People who have higher levels of a certain metabolite in the gut microbiome are more prone to engage in “hedonic” eating, or eating for pleasure rather than hunger, according to a new study published in the journal PLOS One.
The research is the first in humans to show a link between specific metabolites produced by gut bacteria and overeating behaviors.
The study of 63 healthy people revealed that those with elevated microbiome levels of the metabolite indole — produced when gut bacteria break down the amino acid tryptophan — had stronger function and connectivity in specific areas of the brain’s reward network.
This type of brain activity indicates that a person is more prone eating for pleasure. In fact, the participants with higher levels of indole were more likely to have food addiction, as determined by questionnaires they completed.
Researchers have long known that certain areas of the brain’s reward network tend to drive eating behaviors. In particular, the nucleus accumbens (a brain region which processes reward stimuli such as food) and the amygdala (which helps regulate emotions) are activated when people are hungry or eating. In this study, people with greater levels of the metabolite indole exhibited stronger function and connectivity in these two brain regions.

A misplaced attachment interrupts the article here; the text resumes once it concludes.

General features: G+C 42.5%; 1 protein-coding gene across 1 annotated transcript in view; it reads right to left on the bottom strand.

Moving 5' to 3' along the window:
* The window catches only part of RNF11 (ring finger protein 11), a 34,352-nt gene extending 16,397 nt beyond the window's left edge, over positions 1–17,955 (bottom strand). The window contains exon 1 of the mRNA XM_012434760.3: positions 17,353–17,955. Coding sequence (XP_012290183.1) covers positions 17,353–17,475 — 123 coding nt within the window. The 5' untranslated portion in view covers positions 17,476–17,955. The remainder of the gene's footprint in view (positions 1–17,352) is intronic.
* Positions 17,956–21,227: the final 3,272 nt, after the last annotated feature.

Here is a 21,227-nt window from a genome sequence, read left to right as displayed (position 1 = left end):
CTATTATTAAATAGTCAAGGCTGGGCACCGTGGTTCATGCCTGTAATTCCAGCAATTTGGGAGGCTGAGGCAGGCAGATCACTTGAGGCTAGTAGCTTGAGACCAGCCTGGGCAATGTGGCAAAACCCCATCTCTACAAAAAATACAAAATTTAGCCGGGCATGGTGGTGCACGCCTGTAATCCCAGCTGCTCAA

Greater function and connectivity in these parts of the brain could indicate an overactive reward system that continuously promotes and reinforces overeating. In fact, previous studies have shown this type of reward system overactivity in obese individuals who struggle with food addiction.
For the study, the researchers analyzed functional MRI brain images taken of the healthy participants, and collected and analyzed participant fecal samples in order to determine the presence of particular gut metabolites. The participants also answered questionnaires that measured their propensity for food addiction.
The findings suggest that indole — or our gut bacteria’s ability to produce it — could contribute to food addiction behaviors in humans. The study adds to the growing body of evidence that our gut microbiome has a significant impact on our health, moods and behaviors.
The new study also opens the door to future research which will focus on whether specific interventions, such as changes to diet, can impact brain function and thus affect the desire to overeat or to eat when not hungry.
The senior author of the study is Dr. Emeran Mayer, director of the G. Oppenheimer Center for Neurobiology of Stress and Resilience and co-director of the CURE: Digestive Diseases Research Center at the University of California-Los Angeles (UCLA).